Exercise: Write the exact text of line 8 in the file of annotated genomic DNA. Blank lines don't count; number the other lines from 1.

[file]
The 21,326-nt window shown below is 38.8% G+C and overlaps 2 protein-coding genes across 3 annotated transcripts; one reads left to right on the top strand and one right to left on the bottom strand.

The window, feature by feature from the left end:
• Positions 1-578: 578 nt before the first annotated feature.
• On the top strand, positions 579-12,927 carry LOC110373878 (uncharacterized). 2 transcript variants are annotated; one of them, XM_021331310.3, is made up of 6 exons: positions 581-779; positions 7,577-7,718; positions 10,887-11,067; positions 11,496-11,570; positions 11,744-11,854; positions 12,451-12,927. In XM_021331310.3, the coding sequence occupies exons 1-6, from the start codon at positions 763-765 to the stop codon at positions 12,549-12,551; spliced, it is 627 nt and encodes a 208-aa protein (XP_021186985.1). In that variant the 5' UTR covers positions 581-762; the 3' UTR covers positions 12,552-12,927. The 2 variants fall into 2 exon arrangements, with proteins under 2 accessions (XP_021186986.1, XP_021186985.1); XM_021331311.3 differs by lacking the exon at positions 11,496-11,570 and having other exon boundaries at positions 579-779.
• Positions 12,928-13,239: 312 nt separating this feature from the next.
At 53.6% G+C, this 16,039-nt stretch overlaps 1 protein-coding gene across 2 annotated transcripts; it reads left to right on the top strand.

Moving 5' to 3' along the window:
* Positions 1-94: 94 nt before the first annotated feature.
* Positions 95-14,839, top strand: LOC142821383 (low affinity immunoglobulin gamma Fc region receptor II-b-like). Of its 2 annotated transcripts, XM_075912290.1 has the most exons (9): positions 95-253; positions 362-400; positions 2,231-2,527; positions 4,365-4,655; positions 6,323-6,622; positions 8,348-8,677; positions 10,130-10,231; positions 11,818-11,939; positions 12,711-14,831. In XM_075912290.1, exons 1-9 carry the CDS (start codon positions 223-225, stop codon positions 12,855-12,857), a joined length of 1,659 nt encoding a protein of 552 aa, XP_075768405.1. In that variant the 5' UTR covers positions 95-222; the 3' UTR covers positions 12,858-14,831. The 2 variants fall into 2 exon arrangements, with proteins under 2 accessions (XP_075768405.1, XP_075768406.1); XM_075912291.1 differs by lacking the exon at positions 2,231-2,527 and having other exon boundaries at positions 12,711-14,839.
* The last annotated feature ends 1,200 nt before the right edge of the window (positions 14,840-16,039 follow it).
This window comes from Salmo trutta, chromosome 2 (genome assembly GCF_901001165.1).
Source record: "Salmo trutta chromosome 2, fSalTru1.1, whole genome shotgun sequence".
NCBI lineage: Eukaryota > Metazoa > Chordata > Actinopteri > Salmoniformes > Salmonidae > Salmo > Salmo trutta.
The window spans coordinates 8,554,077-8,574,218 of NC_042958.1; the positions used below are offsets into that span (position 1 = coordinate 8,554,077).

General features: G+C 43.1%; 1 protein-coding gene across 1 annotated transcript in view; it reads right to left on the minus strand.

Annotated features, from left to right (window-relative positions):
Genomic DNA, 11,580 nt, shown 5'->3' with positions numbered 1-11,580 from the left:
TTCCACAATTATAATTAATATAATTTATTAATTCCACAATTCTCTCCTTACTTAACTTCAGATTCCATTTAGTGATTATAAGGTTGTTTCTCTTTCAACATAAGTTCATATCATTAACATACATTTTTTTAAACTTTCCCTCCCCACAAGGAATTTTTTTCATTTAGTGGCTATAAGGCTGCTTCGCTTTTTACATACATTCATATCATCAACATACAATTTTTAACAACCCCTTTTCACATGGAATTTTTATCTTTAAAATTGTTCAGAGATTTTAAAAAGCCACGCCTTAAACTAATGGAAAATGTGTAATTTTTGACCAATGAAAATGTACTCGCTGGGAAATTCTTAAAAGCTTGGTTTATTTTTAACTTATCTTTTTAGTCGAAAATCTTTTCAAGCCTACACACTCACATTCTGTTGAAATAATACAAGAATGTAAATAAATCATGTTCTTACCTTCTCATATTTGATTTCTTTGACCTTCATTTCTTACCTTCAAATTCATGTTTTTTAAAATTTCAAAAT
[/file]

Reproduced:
* Positions 1-94: 94 nt before the first annotated feature.